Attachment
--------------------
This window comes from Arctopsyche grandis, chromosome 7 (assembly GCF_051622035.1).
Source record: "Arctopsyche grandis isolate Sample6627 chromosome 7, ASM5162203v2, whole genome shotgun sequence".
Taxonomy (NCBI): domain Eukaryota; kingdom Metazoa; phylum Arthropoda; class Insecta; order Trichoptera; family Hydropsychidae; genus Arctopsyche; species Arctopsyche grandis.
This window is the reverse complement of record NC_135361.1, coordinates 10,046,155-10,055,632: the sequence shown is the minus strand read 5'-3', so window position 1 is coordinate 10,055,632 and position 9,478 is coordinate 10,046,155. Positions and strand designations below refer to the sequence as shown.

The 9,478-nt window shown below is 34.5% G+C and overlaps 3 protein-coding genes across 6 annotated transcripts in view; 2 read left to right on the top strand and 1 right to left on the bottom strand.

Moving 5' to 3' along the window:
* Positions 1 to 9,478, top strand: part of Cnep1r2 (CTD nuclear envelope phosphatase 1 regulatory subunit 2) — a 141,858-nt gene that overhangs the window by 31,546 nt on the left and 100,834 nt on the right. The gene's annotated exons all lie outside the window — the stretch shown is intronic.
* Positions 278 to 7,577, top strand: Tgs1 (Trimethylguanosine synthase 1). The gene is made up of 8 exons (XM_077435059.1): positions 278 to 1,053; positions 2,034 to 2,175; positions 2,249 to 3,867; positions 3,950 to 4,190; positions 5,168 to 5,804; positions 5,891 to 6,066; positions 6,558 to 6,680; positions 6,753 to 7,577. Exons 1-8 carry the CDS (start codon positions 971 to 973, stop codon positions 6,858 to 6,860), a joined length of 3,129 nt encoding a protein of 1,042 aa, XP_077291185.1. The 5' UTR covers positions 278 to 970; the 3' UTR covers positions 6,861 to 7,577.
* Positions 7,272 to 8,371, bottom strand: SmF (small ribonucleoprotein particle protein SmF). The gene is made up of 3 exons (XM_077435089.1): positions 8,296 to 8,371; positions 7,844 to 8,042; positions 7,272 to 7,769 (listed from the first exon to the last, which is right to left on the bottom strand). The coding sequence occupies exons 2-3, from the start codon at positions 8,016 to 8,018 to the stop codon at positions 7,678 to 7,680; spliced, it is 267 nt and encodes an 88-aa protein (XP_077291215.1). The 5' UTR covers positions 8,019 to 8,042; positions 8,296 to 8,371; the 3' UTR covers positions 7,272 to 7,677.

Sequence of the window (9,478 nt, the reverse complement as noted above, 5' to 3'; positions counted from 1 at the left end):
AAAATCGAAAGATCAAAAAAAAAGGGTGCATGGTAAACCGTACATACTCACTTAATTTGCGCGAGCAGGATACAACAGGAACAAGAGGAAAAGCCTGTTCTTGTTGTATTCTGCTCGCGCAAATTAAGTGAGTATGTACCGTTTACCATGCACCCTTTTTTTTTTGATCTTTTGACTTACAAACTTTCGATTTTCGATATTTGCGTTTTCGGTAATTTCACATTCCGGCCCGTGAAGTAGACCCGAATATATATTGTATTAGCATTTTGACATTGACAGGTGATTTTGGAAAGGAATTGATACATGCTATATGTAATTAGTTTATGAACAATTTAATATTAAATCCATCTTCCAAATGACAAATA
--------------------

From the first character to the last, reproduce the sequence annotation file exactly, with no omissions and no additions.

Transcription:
This window comes from Arctopsyche grandis, chromosome 7 (assembly GCF_051622035.1).
Source record: "Arctopsyche grandis isolate Sample6627 chromosome 7, ASM5162203v2, whole genome shotgun sequence".
Taxonomy (NCBI): domain Eukaryota; kingdom Metazoa; phylum Arthropoda; class Insecta; order Trichoptera; family Hydropsychidae; genus Arctopsyche; species Arctopsyche grandis.
This window is the reverse complement of record NC_135361.1, coordinates 10,046,155-10,055,632: the sequence shown is the minus strand read 5'-3', so window position 1 is coordinate 10,055,632 and position 9,478 is coordinate 10,046,155. Positions and strand designations below refer to the sequence as shown.

The 9,478-nt window shown below is 34.5% G+C and overlaps 3 protein-coding genes across 6 annotated transcripts in view; 2 read left to right on the top strand and 1 right to left on the bottom strand.

Moving 5' to 3' along the window:
* Positions 1 to 9,478, top strand: part of Cnep1r2 (CTD nuclear envelope phosphatase 1 regulatory subunit 2) — a 141,858-nt gene that overhangs the window by 31,546 nt on the left and 100,834 nt on the right. The gene's annotated exons all lie outside the window — the stretch shown is intronic.
* Positions 278 to 7,577, top strand: Tgs1 (Trimethylguanosine synthase 1). The gene is made up of 8 exons (XM_077435059.1): positions 278 to 1,053; positions 2,034 to 2,175; positions 2,249 to 3,867; positions 3,950 to 4,190; positions 5,168 to 5,804; positions 5,891 to 6,066; positions 6,558 to 6,680; positions 6,753 to 7,577. Exons 1-8 carry the CDS (start codon positions 971 to 973, stop codon positions 6,858 to 6,860), a joined length of 3,129 nt encoding a protein of 1,042 aa, XP_077291185.1. The 5' UTR covers positions 278 to 970; the 3' UTR covers positions 6,861 to 7,577.
* Positions 7,272 to 8,371, bottom strand: SmF (small ribonucleoprotein particle protein SmF). The gene is made up of 3 exons (XM_077435089.1): positions 8,296 to 8,371; positions 7,844 to 8,042; positions 7,272 to 7,769 (listed from the first exon to the last, which is right to left on the bottom strand). The coding sequence occupies exons 2-3, from the start codon at positions 8,016 to 8,018 to the stop codon at positions 7,678 to 7,680; spliced, it is 267 nt and encodes an 88-aa protein (XP_077291215.1). The 5' UTR covers positions 8,019 to 8,042; positions 8,296 to 8,371; the 3' UTR covers positions 7,272 to 7,677.

Sequence of the window (9,478 nt, the reverse complement as noted above, 5' to 3'; positions counted from 1 at the left end):
AAAATCGAAAGATCAAAAAAAAAGGGTGCATGGTAAACCGTACATACTCACTTAATTTGCGCGAGCAGGATACAACAGGAACAAGAGGAAAAGCCTGTTCTTGTTGTATTCTGCTCGCGCAAATTAAGTGAGTATGTACCGTTTACCATGCACCCTTTTTTTTTTGATCTTTTGACTTACAAACTTTCGATTTTCGATATTTGCGTTTTCGGTAATTTCACATTCCGGCCCGTGAAGTAGACCCGAATATATATTGTATTAGCATTTTGACATTGACAGGTGATTTTGGAAAGGAATTGATACATGCTATATGTAATTAGTTTATGAACAATTTAATATTAAATCCATCTTCCAAATGACAAATA